FOR GENERATIONS, Sagadahock Real Estate Association has owned much of downtown Bath. Now, it’s selling off its properties, making way for new owners. NATHAN STROUT / THE TIMES RECORD

FOR GENERATIONS, Sagadahock Real Estate Association has owned much of downtown Bath. Now, it’s selling off its properties, making way for new owners. NATHAN STROUT / THE TIMES RECORD


On the surface, downtown Bath appears to be humming along like usual: Locals at the end of the workday dash in and out of Brackett’s Market for last-minute groceries, Now Your Cooking continues to hold demos in its kitchen while selling high-end appliances and visitors still find unique souvenirs at Lisa- Marie’s Made in Maine.

But underneath the surface a massive transformation is taking place as the Sagadahock Real Estate Association, which has owned vast portions of the downtown since the 19th century, is selling off its properties and making way for new owners.

“I don’t know how many people in the community really realize how many buildings have been owned by Sagadahock,” said City Council Chairwoman Mari Eosco, who also serves as the executive director of Main Street Bath. “I don’t know if people realize that it will likely have an impact.”

According to the assessor’s database, the company owned 15 properties in Bath, including whole blocks of the downtown as of April 1, 2016. In total, the properties were assessed at $8.9 million in value, with an estimated tax burden of $188,048.

To put it in more visual terms, the company owned 3.24 acres of the city’s cozy downtown.

On paper, it can be concerning for one company to own so much of a city, but Eosco said it didn’t develop like that in Bath.

“I can see why that could be a little scary, because they really have a lot of control. I don’t think they exuded that control over anyone,” said Eosco, “but potentially in another community or with another family it could have looked different.”

But starting last year, the Sagadahock Real Estate Association began selling off its various properties to new owners. John G. Morse, IV, whose family has run the company since the mid-20th century, said it was simply time to move on.

“I’m getting old enough, and some of the other members of the family are getting old enough, that we don’t want to continue doing this,” said Morse. “I’m 73. How much longer am I going to do this? There’s a lot of work to doing it.”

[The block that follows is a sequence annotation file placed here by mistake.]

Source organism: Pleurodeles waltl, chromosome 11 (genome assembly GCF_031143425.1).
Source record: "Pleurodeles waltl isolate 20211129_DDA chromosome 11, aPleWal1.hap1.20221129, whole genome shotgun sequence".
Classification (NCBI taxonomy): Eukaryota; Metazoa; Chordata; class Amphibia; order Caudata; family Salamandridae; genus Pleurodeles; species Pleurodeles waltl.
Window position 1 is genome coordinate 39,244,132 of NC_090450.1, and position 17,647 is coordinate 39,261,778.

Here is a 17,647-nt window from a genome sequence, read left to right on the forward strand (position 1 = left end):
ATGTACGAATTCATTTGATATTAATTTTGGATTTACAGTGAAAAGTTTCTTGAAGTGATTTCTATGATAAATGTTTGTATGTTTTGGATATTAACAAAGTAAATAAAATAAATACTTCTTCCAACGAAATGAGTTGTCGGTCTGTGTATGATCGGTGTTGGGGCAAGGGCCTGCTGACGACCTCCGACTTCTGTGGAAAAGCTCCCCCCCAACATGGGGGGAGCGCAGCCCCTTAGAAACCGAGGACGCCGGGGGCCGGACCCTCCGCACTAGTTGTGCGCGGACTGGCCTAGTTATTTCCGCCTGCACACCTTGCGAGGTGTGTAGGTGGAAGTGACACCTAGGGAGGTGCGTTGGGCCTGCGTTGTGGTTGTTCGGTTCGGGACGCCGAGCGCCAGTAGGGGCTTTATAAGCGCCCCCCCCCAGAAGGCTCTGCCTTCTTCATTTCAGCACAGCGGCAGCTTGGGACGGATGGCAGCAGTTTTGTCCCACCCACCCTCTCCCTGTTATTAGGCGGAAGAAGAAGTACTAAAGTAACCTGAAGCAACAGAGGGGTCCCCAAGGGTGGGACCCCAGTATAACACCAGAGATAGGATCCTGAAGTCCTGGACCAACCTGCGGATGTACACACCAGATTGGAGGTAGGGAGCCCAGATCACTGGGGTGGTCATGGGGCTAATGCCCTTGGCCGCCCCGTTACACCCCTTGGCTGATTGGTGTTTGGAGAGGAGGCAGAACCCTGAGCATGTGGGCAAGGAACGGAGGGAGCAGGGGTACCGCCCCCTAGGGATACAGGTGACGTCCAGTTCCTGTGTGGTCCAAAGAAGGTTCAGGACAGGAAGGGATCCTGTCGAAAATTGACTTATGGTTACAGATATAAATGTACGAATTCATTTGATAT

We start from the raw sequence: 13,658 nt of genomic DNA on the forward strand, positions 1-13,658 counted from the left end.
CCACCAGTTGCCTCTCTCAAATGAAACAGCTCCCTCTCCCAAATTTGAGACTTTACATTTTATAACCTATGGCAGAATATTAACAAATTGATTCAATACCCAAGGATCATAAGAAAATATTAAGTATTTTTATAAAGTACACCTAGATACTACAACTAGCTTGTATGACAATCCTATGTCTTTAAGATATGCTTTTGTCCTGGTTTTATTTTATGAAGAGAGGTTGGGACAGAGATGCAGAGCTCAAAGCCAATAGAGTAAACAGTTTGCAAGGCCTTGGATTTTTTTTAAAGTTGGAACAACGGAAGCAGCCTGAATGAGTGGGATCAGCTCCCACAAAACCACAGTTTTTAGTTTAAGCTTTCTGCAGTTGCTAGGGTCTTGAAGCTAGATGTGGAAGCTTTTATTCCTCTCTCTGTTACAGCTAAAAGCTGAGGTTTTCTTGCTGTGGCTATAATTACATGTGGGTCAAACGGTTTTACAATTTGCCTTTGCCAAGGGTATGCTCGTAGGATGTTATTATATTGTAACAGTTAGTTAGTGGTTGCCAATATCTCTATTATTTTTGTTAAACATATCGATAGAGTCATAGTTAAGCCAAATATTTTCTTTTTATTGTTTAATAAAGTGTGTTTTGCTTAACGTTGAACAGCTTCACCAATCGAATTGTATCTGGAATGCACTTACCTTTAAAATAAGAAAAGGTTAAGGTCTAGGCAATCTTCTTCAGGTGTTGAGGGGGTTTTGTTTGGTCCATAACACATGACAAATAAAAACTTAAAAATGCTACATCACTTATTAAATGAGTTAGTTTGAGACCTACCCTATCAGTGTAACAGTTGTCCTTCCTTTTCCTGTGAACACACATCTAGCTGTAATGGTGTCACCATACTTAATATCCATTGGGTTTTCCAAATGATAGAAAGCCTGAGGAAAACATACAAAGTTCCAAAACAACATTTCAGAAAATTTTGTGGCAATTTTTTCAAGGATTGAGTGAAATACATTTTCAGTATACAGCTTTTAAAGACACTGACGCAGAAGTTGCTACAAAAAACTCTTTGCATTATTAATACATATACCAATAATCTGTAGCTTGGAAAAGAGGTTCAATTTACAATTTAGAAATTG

So far, the company has already sold four of its properties.

Building the city

It’s difficult to understate the significance of the Sagadahock Real Estate Association’s impact on the development of the city. Since its founding in 1887, the company has had its hand in the downtown. Founded by the Moses brothers, the company quickly bought up several blocks. Undeterred by a fire that damaged much of the downtown in 1894, the company rebuilt and continued to expand its assets.

Local historian Robin Haynes said the Morse family continued to expand the company’s holdings when they took over, purchasing properties such as the Grant building and the future home of Brackett’s Market.

According to Haynes, the Morse family’s time running the company was characterized by a genuine concern for improving the downtown with a gentle hand.

“These were people who not only owned, but really cared about the town’s health,” said Haynes. “I don’t think they were loud about their concerns.”

Morse downplayed the role of the association and his family in Bath’s success.

“I don’t think that we’ve had that big an impact on Bath. We’ve tried to keep it so that it’s retail,” said Morse. “We’ve also have had a lot of assistance from the people who run these businesses, and the retail people who are running these stores — they’re doing the hard work. They’re working six days a week keeping their store open.

“That’s what the success is,” he added. “They’re helping to drive the ship.”

Business in Bath

The character of Bath’s downtown is an important selling point for the city. The small, walkable retail area has found a way to survive in the era of the big box store. With extensive ownership of the downtown, the company was able to carefully select which retailers to let into the tight knit business community, avoiding unwanted competition.

“The Morses were very concerned about the downtown, and I know from conversations with Jane Morse that her father worried about what kind of tenants to put in what space,” said Haynes. “And I know Jane well enough to know that she also really worried about what she could bring to the downtown that would help the downtown and the business district and the city of Bath. These were people who cared about the downtown.”